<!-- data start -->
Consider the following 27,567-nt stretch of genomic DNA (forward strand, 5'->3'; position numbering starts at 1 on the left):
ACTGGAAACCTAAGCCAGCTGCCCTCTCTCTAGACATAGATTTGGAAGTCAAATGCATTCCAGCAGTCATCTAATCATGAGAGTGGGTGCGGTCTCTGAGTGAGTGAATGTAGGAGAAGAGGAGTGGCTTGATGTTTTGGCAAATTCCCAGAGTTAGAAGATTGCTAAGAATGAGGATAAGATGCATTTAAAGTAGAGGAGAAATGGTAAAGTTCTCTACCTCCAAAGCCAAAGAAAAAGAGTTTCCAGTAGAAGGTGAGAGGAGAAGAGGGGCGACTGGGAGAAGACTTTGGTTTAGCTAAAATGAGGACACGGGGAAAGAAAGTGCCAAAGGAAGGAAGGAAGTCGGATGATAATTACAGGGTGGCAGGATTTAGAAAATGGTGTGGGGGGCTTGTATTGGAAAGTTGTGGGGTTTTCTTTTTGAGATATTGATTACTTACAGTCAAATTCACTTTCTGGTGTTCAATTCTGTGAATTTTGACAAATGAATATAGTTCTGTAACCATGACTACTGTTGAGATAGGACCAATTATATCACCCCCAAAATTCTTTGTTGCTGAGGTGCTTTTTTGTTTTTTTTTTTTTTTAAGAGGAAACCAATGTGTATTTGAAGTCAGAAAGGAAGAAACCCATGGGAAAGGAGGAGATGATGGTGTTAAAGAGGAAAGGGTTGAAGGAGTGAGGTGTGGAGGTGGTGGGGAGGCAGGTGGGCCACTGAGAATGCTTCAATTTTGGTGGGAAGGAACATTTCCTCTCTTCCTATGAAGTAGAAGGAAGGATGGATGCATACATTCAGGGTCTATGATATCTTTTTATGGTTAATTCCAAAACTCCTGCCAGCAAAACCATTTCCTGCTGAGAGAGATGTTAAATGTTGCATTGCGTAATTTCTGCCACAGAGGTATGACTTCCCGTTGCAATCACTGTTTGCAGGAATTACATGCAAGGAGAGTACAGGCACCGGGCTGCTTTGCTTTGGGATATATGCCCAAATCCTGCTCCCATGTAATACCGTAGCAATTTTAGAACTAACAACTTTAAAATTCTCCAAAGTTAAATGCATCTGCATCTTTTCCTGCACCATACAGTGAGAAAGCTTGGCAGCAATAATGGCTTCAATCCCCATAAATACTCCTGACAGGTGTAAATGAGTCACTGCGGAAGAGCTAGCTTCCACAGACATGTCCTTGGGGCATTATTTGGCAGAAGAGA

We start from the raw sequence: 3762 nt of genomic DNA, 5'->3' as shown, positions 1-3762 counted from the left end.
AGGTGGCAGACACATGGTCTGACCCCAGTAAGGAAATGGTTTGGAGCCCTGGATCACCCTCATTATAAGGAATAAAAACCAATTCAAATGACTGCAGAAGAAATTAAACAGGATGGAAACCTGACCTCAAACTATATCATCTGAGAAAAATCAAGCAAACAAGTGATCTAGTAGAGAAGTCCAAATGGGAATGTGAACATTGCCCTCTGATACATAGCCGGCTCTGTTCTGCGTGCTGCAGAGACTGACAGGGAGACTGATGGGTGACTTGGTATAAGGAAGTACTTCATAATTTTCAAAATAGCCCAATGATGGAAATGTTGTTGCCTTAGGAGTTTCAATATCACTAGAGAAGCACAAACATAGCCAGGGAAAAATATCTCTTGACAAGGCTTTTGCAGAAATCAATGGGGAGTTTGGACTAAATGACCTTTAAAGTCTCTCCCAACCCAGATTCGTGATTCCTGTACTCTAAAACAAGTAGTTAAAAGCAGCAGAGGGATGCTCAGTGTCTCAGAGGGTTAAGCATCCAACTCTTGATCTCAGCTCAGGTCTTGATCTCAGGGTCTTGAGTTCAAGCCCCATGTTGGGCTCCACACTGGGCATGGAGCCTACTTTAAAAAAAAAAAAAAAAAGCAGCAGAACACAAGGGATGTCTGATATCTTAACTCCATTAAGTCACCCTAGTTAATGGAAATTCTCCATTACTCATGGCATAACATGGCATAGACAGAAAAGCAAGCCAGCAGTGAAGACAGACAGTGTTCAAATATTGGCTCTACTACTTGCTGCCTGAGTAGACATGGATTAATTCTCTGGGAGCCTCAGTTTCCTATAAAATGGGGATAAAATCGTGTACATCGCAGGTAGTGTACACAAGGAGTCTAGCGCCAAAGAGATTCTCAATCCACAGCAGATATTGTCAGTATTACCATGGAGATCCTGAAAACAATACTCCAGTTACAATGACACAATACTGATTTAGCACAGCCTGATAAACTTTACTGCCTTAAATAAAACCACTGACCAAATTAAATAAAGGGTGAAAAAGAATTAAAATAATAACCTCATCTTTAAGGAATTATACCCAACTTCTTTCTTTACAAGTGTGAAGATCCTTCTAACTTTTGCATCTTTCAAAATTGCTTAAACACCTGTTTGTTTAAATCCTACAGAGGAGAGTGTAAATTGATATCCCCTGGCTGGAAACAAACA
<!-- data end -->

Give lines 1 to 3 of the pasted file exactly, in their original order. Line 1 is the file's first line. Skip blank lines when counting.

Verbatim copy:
Consider the following 27,567-nt stretch of genomic DNA (forward strand, 5'->3'; position numbering starts at 1 on the left):
ACTGGAAACCTAAGCCAGCTGCCCTCTCTCTAGACATAGATTTGGAAGTCAAATGCATTCCAGCAGTCATCTAATCATGAGAGTGGGTGCGGTCTCTGAGTGAGTGAATGTAGGAGAAGAGGAGTGGCTTGATGTTTTGGCAAATTCCCAGAGTTAGAAGATTGCTAAGAATGAGGATAAGATGCATTTAAAGTAGAGGAGAAATGGTAAAGTTCTCTACCTCCAAAGCCAAAGAAAAAGAGTTTCCAGTAGAAGGTGAGAGGAGAAGAGGGGCGACTGGGAGAAGACTTTGGTTTAGCTAAAATGAGGACACGGGGAAAGAAAGTGCCAAAGGAAGGAAGGAAGTCGGATGATAATTACAGGGTGGCAGGATTTAGAAAATGGTGTGGGGGGCTTGTATTGGAAAGTTGTGGGGTTTTCTTTTTGAGATATTGATTACTTACAGTCAAATTCACTTTCTGGTGTTCAATTCTGTGAATTTTGACAAATGAATATAGTTCTGTAACCATGACTACTGTTGAGATAGGACCAATTATATCACCCCCAAAATTCTTTGTTGCTGAGGTGCTTTTTTGTTTTTTTTTTTTTTTAAGAGGAAACCAATGTGTATTTGAAGTCAGAAAGGAAGAAACCCATGGGAAAGGAGGAGATGATGGTGTTAAAGAGGAAAGGGTTGAAGGAGTGAGGTGTGGAGGTGGTGGGGAGGCAGGTGGGCCACTGAGAATGCTTCAATTTTGGTGGGAAGGAACATTTCCTCTCTTCCTATGAAGTAGAAGGAAGGATGGATGCATACATTCAGGGTCTATGATATCTTTTTATGGTTAATTCCAAAACTCCTGCCAGCAAAACCATTTCCTGCTGAGAGAGATGTTAAATGTTGCATTGCGTAATTTCTGCCACAGAGGTATGACTTCCCGTTGCAATCACTGTTTGCAGGAATTACATGCAAGGAGAGTACAGGCACCGGGCTGCTTTGCTTTGGGATATATGCCCAAATCCTGCTCCCATGTAATACCGTAGCAATTTTAGAACTAACAACTTTAAAATTCTCCAAAGTTAAATGCATCTGCATCTTTTCCTGCACCATACAGTGAGAAAGCTTGGCAGCAATAATGGCTTCAATCCCCATAAATACTCCTGACAGGTGTAAATGAGTCACTGCGGAAGAGCTAGCTTCCACAGACATGTCCTTGGGGCATTATTTGGCAGAAGAGA

We start from the raw sequence: 3762 nt of genomic DNA, 5'->3' as shown, positions 1-3762 counted from the left end.